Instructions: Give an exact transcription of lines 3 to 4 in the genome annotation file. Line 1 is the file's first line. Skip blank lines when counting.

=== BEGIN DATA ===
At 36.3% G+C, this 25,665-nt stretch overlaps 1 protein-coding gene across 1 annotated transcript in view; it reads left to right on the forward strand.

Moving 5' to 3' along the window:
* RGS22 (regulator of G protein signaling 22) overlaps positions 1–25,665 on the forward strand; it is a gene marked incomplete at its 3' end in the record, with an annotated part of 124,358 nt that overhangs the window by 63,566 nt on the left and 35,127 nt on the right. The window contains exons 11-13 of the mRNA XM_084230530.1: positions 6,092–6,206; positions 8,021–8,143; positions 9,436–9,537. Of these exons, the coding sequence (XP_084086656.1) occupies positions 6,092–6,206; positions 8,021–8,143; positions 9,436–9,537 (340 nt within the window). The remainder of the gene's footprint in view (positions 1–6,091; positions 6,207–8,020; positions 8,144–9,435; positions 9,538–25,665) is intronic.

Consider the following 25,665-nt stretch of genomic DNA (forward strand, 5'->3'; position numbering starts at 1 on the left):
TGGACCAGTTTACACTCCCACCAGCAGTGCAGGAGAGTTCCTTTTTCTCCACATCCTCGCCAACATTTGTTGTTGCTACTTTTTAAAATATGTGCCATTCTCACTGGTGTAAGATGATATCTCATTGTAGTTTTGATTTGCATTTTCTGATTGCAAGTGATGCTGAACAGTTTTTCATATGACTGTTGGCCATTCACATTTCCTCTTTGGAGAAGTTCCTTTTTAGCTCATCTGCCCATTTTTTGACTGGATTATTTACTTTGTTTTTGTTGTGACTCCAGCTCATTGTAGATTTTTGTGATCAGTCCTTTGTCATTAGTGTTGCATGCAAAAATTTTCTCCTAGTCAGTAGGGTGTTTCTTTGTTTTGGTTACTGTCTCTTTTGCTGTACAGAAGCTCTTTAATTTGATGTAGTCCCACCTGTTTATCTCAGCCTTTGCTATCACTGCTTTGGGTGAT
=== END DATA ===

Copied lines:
* RGS22 (regulator of G protein signaling 22) overlaps positions 1–25,665 on the forward strand; it is a gene marked incomplete at its 3' end in the record, with an annotated part of 124,358 nt that overhangs the window by 63,566 nt on the left and 35,127 nt on the right. The window contains exons 11-13 of the mRNA XM_084230530.1: positions 6,092–6,206; positions 8,021–8,143; positions 9,436–9,537. Of these exons, the coding sequence (XP_084086656.1) occupies positions 6,092–6,206; positions 8,021–8,143; positions 9,436–9,537 (340 nt within the window). The remainder of the gene's footprint in view (positions 1–6,091; positions 6,207–8,020; positions 8,144–9,435; positions 9,538–25,665) is intronic.

Consider the following 25,665-nt stretch of genomic DNA (forward strand, 5'->3'; position numbering starts at 1 on the left):